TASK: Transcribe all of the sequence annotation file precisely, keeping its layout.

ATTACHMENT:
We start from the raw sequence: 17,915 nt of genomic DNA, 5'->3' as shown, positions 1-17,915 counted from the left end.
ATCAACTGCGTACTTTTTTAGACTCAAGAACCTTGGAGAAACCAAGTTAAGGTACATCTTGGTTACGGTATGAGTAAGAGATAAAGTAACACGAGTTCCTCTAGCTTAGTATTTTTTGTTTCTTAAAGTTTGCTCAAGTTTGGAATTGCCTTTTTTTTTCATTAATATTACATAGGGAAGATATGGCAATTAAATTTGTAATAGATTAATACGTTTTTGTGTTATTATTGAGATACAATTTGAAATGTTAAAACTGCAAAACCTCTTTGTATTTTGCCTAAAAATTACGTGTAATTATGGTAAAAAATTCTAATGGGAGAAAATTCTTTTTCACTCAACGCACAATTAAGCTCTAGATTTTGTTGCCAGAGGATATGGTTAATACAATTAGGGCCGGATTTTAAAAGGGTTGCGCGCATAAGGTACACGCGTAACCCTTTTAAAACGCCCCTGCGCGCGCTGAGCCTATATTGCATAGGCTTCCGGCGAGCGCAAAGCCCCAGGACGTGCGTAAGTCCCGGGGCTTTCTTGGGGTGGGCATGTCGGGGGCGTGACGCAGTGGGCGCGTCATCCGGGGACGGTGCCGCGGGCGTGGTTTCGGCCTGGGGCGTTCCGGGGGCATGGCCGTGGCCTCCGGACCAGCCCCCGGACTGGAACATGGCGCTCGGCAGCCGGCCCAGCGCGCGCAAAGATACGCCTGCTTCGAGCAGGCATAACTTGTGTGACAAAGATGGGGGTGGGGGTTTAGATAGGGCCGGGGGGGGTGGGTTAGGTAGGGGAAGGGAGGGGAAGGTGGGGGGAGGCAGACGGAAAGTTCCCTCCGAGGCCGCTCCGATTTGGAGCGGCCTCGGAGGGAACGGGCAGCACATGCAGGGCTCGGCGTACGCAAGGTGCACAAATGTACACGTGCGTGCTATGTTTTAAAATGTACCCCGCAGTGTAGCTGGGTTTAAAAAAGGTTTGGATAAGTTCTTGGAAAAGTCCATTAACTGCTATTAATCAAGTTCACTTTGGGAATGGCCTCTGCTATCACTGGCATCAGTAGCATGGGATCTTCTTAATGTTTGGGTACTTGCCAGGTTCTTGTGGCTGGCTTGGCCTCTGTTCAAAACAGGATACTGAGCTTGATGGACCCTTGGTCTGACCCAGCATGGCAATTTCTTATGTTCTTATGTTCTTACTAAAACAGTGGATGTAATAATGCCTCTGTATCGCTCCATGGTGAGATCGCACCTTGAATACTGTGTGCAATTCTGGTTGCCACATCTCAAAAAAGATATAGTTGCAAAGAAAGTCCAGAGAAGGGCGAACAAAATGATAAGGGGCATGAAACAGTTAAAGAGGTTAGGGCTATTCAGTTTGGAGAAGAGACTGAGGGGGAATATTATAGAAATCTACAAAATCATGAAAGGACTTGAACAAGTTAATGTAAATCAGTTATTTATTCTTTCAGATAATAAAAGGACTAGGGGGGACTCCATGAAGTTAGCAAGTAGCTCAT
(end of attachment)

We start from the raw sequence: 17,915 nt of genomic DNA, 5'->3' as shown, positions 1-17,915 counted from the left end.
ATCAACTGCGTACTTTTTTAGACTCAAGAACCTTGGAGAAACCAAGTTAAGGTACATCTTGGTTACGGTATGAGTAAGAGATAAAGTAACACGAGTTCCTCTAGCTTAGTATTTTTTGTTTCTTAAAGTTTGCTCAAGTTTGGAATTGCCTTTTTTTTTCATTAATATTACATAGGGAAGATATGGCAATTAAATTTGTAATAGATTAATACGTTTTTGTGTTATTATTGAGATACAATTTGAAATGTTAAAACTGCAAAACCTCTTTGTATTTTGCCTAAAAATTACGTGTAATTATGGTAAAAAATTCTAATGGGAGAAAATTCTTTTTCACTCAACGCACAATTAAGCTCTAGATTTTGTTGCCAGAGGATATGGTTAATACAATTAGGGCCGGATTTTAAAAGGGTTGCGCGCATAAGGTACACGCGTAACCCTTTTAAAACGCCCCTGCGCGCGCTGAGCCTATATTGCATAGGCTTCCGGCGAGCGCAAAGCCCCAGGACGTGCGTAAGTCCCGGGGCTTTCTTGGGGTGGGCATGTCGGGGGCGTGACGCAGTGGGCGCGTCATCCGGGGACGGTGCCGCGGGCGTGGTTTCGGCCTGGGGCGTTCCGGGGGCATGGCCGTGGCCTCCGGACCAGCCCCCGGACTGGAACATGGCGCTCGGCAGCCGGCCCAGCGCGCGCAAAGATACGCCTGCTTCGAGCAGGCATAACTTGTGTGACAAAGATGGGGGTGGGGGTTTAGATAGGGCCGGGGGGGGTGGGTTAGGTAGGGGAAGGGAGGGGAAGGTGGGGGGAGGCAGACGGAAAGTTCCCTCCGAGGCCGCTCCGATTTGGAGCGGCCTCGGAGGGAACGGGCAGCACATGCAGGGCTCGGCGTACGCAAGGTGCACAAATGTACACGTGCGTGCTATGTTTTAAAATGTACCCCGCAGTGTAGCTGGGTTTAAAAAAGGTTTGGATAAGTTCTTGGAAAAGTCCATTAACTGCTATTAATCAAGTTCACTTTGGGAATGGCCTCTGCTATCACTGGCATCAGTAGCATGGGATCTTCTTAATGTTTGGGTACTTGCCAGGTTCTTGTGGCTGGCTTGGCCTCTGTTCAAAACAGGATACTGAGCTTGATGGACCCTTGGTCTGACCCAGCATGGCAATTTCTTATGTTCTTATGTTCTTACTAAAACAGTGGATGTAATAATGCCTCTGTATCGCTCCATGGTGAGATCGCACCTTGAATACTGTGTGCAATTCTGGTTGCCACATCTCAAAAAAGATATAGTTGCAAAGAAAGTCCAGAGAAGGGCGAACAAAATGATAAGGGGCATGAAACAGTTAAAGAGGTTAGGGCTATTCAGTTTGGAGAAGAGACTGAGGGGGAATATTATAGAAATCTACAAAATCATGAAAGGACTTGAACAAGTTAATGTAAATCAGTTATTTATTCTTTCAGATAATAAAAGGACTAGGGGGGACTCCATGAAGTTAGCAAGTAGCTCAT